“Birds do it, bees do it
Even educated fleas do it
Let’s do it, let’s fall in love
In shallow shoals English soles do it
Goldfish in the privacy of bowls do it
Let’s do it, let’s fall in love.”
(By the always dapper Cole Porter)

Today, life is a spurt of time spent waiting. I’m perched upon a wide rock wall overlooking a valley of greenery and life, trees and shrubbery blowing softly in the wind, bringing the heady smell of meadow-grass and flowers and heated earth towards me. A newly-hatched bee lands delicately upon my left hand, and I wait a minute before waving it off, the wide sleeves my cream linen poet’s shirt with mother-of-pearl buttons billowing in the spring breeze. I take another nibble of sweet fried loukoumades. Was the tiny bee drawn to the leftover honey on my fingertips?
“I loved thee, Atthis, in the long ago,
When the great oleanders were in flower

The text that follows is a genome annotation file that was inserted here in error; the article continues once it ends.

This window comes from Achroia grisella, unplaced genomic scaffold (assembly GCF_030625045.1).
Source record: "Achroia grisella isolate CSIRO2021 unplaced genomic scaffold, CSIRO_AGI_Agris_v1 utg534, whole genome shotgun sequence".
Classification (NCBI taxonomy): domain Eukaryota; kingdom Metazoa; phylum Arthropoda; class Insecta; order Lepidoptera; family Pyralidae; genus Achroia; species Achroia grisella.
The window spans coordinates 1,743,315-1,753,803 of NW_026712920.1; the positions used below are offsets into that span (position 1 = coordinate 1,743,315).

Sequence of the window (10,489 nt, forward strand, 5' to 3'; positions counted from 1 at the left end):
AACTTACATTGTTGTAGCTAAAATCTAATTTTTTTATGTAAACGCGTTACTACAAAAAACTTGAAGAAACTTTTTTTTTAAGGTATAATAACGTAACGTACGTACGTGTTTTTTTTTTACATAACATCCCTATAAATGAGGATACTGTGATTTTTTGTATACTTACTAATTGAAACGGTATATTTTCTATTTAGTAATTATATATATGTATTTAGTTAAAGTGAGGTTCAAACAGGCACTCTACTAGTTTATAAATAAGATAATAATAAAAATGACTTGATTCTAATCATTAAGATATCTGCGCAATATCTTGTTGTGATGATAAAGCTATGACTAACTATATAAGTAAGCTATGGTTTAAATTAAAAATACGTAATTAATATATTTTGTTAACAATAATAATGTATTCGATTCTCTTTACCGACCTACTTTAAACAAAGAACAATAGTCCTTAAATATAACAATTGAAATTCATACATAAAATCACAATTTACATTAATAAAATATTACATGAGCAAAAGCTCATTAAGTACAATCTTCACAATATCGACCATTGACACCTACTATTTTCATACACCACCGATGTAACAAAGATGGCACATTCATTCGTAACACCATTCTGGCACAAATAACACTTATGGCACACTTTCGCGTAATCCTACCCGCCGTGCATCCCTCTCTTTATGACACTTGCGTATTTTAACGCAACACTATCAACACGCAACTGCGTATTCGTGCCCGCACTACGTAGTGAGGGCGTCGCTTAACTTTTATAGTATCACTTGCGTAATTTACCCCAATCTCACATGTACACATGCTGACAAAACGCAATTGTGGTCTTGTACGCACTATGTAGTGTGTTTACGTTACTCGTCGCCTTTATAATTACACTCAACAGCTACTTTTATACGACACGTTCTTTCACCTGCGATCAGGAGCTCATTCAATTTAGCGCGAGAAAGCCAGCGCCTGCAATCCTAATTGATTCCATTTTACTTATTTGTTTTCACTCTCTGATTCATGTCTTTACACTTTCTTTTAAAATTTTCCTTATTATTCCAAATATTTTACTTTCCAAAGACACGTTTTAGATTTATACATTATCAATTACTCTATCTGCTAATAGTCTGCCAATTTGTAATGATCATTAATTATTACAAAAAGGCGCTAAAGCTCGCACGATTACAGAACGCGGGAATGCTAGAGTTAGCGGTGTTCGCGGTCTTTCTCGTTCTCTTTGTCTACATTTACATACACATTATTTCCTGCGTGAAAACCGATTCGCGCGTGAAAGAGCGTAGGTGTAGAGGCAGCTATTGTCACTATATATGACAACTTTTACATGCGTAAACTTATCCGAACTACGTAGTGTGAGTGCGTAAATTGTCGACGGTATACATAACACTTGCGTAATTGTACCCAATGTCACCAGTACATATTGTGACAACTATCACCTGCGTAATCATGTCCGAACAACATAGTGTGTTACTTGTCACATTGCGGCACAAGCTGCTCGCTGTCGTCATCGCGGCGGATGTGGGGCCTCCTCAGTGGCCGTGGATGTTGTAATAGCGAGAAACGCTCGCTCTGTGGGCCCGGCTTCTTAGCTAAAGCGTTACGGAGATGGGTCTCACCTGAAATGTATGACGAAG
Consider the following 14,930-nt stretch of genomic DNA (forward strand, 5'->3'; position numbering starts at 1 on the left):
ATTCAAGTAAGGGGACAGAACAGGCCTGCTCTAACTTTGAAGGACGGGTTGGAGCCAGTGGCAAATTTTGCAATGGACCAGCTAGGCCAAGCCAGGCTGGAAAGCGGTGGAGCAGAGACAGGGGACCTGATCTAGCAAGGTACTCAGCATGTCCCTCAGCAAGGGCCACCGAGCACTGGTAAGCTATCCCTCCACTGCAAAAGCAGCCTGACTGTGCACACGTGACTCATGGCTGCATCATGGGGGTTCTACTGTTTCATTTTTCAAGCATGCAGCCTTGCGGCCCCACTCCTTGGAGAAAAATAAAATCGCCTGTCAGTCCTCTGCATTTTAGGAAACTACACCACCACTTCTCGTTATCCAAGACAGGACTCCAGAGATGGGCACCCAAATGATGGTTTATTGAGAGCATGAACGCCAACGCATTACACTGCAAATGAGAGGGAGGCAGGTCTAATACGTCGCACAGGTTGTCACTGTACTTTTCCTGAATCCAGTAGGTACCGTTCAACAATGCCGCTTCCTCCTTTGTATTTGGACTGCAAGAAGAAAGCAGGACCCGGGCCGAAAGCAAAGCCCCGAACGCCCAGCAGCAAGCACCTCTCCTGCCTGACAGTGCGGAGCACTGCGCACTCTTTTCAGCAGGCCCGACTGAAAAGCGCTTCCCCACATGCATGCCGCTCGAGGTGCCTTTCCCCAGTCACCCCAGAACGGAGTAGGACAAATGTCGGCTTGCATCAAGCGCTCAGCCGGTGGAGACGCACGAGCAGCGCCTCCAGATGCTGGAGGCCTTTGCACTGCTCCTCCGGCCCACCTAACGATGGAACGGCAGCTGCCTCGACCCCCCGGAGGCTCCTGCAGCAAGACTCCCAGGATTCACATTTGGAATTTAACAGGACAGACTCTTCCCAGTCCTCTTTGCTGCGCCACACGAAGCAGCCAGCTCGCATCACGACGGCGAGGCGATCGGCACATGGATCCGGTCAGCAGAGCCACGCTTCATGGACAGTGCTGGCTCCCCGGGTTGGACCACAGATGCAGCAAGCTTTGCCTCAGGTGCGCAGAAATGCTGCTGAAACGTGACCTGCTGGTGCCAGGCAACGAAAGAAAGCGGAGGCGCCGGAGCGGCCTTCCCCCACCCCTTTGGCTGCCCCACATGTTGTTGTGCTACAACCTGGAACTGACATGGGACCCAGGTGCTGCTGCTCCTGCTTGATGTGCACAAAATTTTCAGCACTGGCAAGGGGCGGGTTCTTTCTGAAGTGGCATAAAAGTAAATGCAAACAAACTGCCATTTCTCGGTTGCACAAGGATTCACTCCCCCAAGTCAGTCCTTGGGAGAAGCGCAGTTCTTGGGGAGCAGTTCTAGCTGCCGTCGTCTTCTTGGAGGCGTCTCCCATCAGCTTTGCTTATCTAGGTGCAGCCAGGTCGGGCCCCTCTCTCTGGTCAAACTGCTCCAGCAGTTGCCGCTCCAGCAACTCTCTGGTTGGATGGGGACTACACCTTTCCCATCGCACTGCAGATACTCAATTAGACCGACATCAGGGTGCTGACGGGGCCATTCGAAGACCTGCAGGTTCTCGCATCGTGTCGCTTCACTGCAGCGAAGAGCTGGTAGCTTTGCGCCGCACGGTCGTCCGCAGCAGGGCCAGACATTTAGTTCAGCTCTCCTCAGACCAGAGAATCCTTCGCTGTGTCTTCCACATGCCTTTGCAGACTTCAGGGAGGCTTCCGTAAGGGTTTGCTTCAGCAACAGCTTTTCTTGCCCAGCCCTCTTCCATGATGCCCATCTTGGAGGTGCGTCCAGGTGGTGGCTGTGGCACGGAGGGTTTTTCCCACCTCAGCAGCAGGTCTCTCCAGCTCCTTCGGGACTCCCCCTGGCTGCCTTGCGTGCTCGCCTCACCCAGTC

In the broad herded meadows full of sun.
And we would often at the fall of dusk
Wander together by the silver stream,
When the soft grass-heads were all wet with dew
And purple-misted in the fading light.”
(Bliss Carman, 1903)

It is a Saturday, that glorious day of relaxation and rest. I am stretched out on a bright-smelling carpet of meadow grass and drifting wildflowers, long-winged dragonflies and heart-winged butterflies circling my knees as if to land upon them. I wish I was royalty, and that they would cover me in a mantle of light shimmery winged kisses. With my eyes half-closed, I take another nibble of an Algerian Almond Tart and then unfasten the fouled anchor buttons of my tattered brown linen waistcoat. What do I know these days? I’d have to say, “Not much.”
“In another world made for you and me
Right here right now under the moon and sun
In another world made for everyone.